The Immortal Life of Henrietta Lacks

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Her name was Henrietta Lacks, but scientists know her as HeLa. She was a poor Southern tobacco farmer who worked the same land as her slave ancestors, yet her cells-taken without her knowledge-became one of the most important tools in medicine. The first \"immortal\" human cells grown in culture, they
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Important Made in USA Origin Disclaimer: For certain items sold by Walmart on Walmart.com, the displayed country of origin information may not be accurate or consistent with manufacturer information. For updated, accurate country of origin data, it is recommended that you rely on product packaging or manufacturer information.
Her name was Henrietta Lacks, but scientists know her as HeLa. She was a poor Southern tobacco farmer who worked the same land as her slave ancestors, yet her cells-taken without her knowledge-became one of the most important tools in medicine. The first "immortal" human cells grown in culture, they are still alive today, though she has been dead for more than sixty years. If you could pile all HeLa cells ever grown onto a scale, they'd weigh more than 50 million metric tons-as much as a hundred Empire State Buildings. HeLa cells were vital for developing the polio vaccine; uncovered secrets of cancer, viruses, and the atom bomb's effects; helped lead to important advances like in vitro fertilization, cloning, and gene mapping; and have been bought and sold by the billions. Yet Henrietta Lacks remains virtually unknown, buried in an unmarked grave. Now Rebecca Skloot takes us on an extraordinary journey, from the "colored" ward of Johns Hopkins Hospital in the 1950s to stark white laboratories with freezers full of HeLa cells; from Henrietta's small, dying hometown of Clover, Virginia-a land of wooden slave quarters, faith healings, and voodoo-to East Baltimore today, where her children and grandchildren live and struggle with the legacy of her cells. Henrietta's family did not learn of her "immortality" until more than twenty years after her death, when scientists investigating HeLa began using her husband and children in research without informed consent. And though the cells had launched a multimillion-dollar industry that sells human biological materials, her family never saw any of the profits. As Rebecca Skloot so brilliantly shows, the story of the Lacks family-past and present-is inextricably connected to the dark history of experimentation on African Americans, the birth of bioethics, and the legal battles over whether we control the stuff we are made of. Over the decade it took to uncover this story, Rebecca became en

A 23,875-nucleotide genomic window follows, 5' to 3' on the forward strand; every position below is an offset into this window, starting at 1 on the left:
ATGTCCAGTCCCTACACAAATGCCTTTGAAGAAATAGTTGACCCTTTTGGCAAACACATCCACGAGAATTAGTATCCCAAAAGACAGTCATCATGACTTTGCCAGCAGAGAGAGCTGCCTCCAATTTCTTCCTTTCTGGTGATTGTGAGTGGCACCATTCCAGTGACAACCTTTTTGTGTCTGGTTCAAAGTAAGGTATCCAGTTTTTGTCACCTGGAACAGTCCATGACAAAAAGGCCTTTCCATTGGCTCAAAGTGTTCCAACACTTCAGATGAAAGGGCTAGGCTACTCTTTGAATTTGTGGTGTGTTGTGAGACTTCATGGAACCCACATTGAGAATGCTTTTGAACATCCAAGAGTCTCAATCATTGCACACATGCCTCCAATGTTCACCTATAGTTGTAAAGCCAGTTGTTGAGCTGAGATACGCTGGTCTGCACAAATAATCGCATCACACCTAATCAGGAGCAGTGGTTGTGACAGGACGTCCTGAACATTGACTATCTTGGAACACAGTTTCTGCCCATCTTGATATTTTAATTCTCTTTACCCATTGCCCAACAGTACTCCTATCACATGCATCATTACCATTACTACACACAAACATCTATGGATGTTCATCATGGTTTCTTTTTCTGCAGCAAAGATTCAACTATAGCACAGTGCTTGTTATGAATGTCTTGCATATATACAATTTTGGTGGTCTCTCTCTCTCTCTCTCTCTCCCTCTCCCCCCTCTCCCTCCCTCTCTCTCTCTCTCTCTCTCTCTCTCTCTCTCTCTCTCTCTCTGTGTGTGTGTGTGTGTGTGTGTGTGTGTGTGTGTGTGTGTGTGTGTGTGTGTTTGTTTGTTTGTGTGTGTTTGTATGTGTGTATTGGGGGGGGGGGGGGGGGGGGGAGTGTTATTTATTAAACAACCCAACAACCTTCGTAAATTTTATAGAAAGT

About this item

Important Made in USA Origin Disclaimer: For certain items sold by Walmart on Walmart.com, the displayed country of origin information may not be accurate or consistent with manufacturer information. For updated, accurate country of origin data, it is recommended that you rely on product packaging or manufacturer information.

Her name was Henrietta Lacks, but scientists know her as HeLa. She was a poor Southern tobacco farmer who worked the same land as her slave ancestors, yet her cells-taken without her knowledge-became one of the most important tools in medicine. The first "immortal" human cells grown in culture, they are still alive today, though she has been dead for more than sixty years. If you could pile all HeLa cells ever grown onto a scale, they'd weigh more than 50 million metric tons-as much as a hundred Empire State Buildings. HeLa cells were vital for developing the polio vaccine; uncovered secrets of cancer, viruses, and the atom bomb's effects; helped lead to important advances like in vitro fertilization, cloning, and gene mapping; and have been bought and sold by the billions. Yet Henrietta Lacks remains virtually unknown, buried in an unmarked grave. Now Rebecca Skloot takes us on an extraordinary journey, from the "colored" ward of Johns Hopkins Hospital in the 1950s to stark white laboratories with freezers full of HeLa cells; from Henrietta's small, dying hometown of Clover, Virginia-a land of wooden slave quarters, faith healings, and voodoo-to East Baltimore today, where her children and grandchildren live and struggle with the legacy of her cells. Henrietta's family did not learn of her "immortality" until more than twenty years after her death, when scientists investigating HeLa began using her husband and children in research without informed consent. And though the cells had launched a multimillion-dollar industry that sells human biological materials, her family never saw any of the profits. As Rebecca Skloot so brilliantly shows, the story of the Lacks family-past and present-is inextricably connected to the dark history of experimentation on African Americans, the birth of bioethics, and the legal battles over whether we control the stuff we are made of. Over the decade it took to uncover this story, Rebecca became en